On the wrong track

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On the wrong track

Two men are arguing in a library. One wants the window open and the other wants it closed. The librarian walks up to them and asks why they were making so much noise. One wants fresh air and the other does not because he is cold. The librarian quietly shuts the window and instead opens the window in the next room to clear the air. The men return to their books because they no longer have a reason to argue.

This case is cited in the classic guidebook on strategies to come to mutually acceptable agreements in every sort of conflict, “Getting to Yes.” The authors and researchers of the Harvard Negotiation Project advise people in conflict to focus on interests - not positions - to resolve their problems. Since its original publication in 1981, the book has been translated into 18 languages and served as a supplementary textbook in administration and business management classes.

The authors - Roger Fisher and William Ury - recommend that the first rule to negotiations is separating the people from the problem. If they are considered as one, the person across the table will come across as the enemy. Nasty and vehement words could be exchanged, leading to a breakdown in negotiations.

What about the ongoing confrontation between the union and management of the Korea Railroad Corporation, or Korail? The union is attacking the president and her family’s private affairs. Once targeted as an enemy, a person’s privacy and human rights tend to be ignored.

The management labels the strikers as “unlawful” forces that threaten public safety and the transportation infrastructure. But individually, those striking workers are just hard-working men and women trying to make a living for their families back home. The two sides are engaged in a conflict of interests. They must first recognize each other, treat one another as fellow partners with different positions, and then concentrate on their disagreements.

Of course, that is easier said than done. The men in the library got into an argument because they refused to see the other party’s side. Their genuine interests are set aside when they insist on merely sticking to their original point. When emotions are bruised, the parties enter a confrontational stage that could by accompanied by the use of force or violence.

To reinforce one’s stand, a party often comes up with a bigger cause that is usually irrelevant to the essential goal or conflict. Unionized rail workers in a walkout accused the government and Korail of secretly planning a “privatization” of the high-speed railway system during a rally over the weekend and also protested against the alleged meddling in last December’s presidential race by the state spy agency, which has been the centerpiece of political conflict throughout the year.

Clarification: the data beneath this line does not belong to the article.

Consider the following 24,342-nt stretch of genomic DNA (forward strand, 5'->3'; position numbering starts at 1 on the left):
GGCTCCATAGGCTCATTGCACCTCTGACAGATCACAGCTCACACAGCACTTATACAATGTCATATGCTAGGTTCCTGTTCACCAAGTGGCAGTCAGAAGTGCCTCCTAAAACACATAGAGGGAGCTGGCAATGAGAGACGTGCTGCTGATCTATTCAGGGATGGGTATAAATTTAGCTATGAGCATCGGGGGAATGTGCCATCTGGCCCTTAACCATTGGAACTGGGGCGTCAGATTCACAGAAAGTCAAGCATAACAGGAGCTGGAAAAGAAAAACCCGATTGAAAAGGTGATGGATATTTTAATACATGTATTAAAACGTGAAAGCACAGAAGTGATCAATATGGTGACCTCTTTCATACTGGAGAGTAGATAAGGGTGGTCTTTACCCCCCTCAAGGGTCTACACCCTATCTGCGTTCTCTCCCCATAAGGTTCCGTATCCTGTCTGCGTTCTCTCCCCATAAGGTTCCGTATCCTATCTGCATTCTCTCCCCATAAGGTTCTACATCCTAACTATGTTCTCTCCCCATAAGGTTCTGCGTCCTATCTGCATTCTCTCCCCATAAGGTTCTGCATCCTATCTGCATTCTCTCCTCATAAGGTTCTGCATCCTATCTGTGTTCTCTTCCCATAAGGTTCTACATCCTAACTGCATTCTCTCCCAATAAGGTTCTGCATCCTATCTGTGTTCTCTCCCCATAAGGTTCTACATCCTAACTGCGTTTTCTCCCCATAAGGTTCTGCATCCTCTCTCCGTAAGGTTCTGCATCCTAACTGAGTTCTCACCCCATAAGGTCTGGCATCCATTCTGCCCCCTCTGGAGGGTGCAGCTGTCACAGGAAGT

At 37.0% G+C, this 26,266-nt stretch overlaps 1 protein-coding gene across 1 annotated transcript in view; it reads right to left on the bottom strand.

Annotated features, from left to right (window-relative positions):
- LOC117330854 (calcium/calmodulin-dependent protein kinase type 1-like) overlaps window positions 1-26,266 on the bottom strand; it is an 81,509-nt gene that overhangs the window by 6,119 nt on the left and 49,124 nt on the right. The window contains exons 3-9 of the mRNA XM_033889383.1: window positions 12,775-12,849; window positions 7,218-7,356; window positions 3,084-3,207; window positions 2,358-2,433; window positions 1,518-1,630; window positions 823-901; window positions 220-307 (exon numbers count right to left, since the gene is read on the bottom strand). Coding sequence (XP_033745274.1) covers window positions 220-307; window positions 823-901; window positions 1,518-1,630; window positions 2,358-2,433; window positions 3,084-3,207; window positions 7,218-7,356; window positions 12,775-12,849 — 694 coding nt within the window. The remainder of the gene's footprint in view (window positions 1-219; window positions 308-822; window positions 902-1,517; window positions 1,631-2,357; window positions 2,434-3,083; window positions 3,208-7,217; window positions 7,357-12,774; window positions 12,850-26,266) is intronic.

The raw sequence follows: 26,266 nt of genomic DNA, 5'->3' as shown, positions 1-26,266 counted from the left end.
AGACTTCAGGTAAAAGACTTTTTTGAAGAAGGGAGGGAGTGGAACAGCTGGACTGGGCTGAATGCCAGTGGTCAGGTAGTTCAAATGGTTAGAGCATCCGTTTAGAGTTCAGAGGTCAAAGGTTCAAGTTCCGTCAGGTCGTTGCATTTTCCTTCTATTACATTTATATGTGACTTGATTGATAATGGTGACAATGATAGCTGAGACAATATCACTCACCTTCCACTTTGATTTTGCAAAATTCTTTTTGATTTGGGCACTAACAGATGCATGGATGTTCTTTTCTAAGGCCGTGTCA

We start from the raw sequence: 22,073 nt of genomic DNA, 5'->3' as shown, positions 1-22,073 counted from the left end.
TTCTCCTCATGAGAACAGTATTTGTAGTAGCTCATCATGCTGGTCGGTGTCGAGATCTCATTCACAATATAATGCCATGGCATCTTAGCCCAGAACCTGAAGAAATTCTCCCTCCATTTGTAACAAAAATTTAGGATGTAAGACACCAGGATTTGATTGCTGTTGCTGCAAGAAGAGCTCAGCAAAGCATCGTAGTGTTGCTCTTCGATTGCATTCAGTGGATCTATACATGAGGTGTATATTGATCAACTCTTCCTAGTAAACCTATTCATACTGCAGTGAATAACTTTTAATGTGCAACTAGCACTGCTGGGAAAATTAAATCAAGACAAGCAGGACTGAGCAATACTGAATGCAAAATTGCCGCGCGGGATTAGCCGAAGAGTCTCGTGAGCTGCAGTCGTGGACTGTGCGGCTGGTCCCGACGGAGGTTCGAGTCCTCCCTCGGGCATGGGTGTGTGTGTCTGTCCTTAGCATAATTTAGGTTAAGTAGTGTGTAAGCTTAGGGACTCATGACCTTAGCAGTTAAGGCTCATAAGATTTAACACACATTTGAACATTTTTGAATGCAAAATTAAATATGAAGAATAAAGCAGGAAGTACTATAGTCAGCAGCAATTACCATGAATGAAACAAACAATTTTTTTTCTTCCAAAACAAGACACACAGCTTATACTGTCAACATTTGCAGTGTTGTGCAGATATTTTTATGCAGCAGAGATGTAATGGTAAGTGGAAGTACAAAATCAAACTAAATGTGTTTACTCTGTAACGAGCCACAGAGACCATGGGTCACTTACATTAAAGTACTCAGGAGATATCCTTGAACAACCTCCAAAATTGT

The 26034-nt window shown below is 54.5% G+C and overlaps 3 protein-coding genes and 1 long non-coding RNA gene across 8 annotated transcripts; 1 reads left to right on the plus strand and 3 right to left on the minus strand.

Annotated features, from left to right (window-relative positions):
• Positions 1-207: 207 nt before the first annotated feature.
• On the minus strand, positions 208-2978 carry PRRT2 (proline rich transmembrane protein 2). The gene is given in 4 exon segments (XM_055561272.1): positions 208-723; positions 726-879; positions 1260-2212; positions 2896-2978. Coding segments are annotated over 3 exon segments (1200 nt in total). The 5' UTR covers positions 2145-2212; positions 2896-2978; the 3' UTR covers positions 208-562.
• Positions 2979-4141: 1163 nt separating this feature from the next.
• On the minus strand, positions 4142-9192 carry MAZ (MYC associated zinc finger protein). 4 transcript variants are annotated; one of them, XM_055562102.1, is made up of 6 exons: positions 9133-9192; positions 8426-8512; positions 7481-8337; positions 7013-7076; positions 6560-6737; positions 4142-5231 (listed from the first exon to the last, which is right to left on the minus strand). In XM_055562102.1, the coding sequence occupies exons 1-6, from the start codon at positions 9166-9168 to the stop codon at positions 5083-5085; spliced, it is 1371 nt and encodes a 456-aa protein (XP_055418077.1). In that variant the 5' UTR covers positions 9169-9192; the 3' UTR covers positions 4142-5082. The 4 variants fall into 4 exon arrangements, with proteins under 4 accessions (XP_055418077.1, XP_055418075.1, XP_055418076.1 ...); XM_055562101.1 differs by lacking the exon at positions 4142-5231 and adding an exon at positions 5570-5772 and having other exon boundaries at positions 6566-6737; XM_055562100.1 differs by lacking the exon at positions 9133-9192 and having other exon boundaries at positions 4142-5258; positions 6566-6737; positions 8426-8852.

What has the last presidential election got to do with railway services and benefits for employees? The union is not a defender of universal justice. Why does it have such passionate interests in so many problems anyway? Its banner cry - “Returning the railway to the people” - also raises eyebrows. The railway is already run by a public corporation.

Do they seriously think the average man believes railway workers have any particular concern about the public interest at large? They should be honest and list job security and wage hikes as their main concerns. All the rhetoric and overarching principles won’t produce any practical results for the members of the union.

The government is equally immature. It was deliberating privatization of the money-losing high-speed rail system until last year, but it dropped the plan due to strong union protest. It doesn’t have much credibility.

It is hard to decide on the issue of privatization of public companies and the infrastructure system. Privatization is resisted in all countries due to strong conflicts within a social framework. Just because it has been successful in one country doesn’t necessarily mean it will be in another. Privatization can look like a failure at times but later prove successful for the company and country. Privatization of railway systems in Britain, Germany and Japan have had mixed successes.

The Korail dispute is a pure conflict of interest. The union ultimately seeks job security and better working conditions. The management wants to reduce corporate debt and deficits, and increase productivity. The differences should be addressed with financial books at hand.

The union and management should abandon their protests of justice and concentrate on how they can better operate the public train system. They are not waging a religious war and none of them will become martyrs if they do not triumph. Violent language and action only get in the way of possible solutions.

During conflicts, former United Nations Secretary-General Kofi Annan used to say that as long as there is dialogue, progress is being made. Korail’s union and management must get down to the nitty-gritty to find a breakthrough. They are wasting time and precious public money, not to mention risking public safety with pointless wrangling over irrelevant issues.

The union also must be aware of whom it is fighting against. What do strong female leaders - such as former British Prime Minister Margaret Thatcher, who took on Britain’s unions, uncompromising President Park Geun-hye, who insists on principles, and Korail CEO Choi Yeon-hye - have in common? The union had better consider changing its tactics.

*The author is an editorial writer of the JoongAng Ilbo.

by Nahm Yoon-ho
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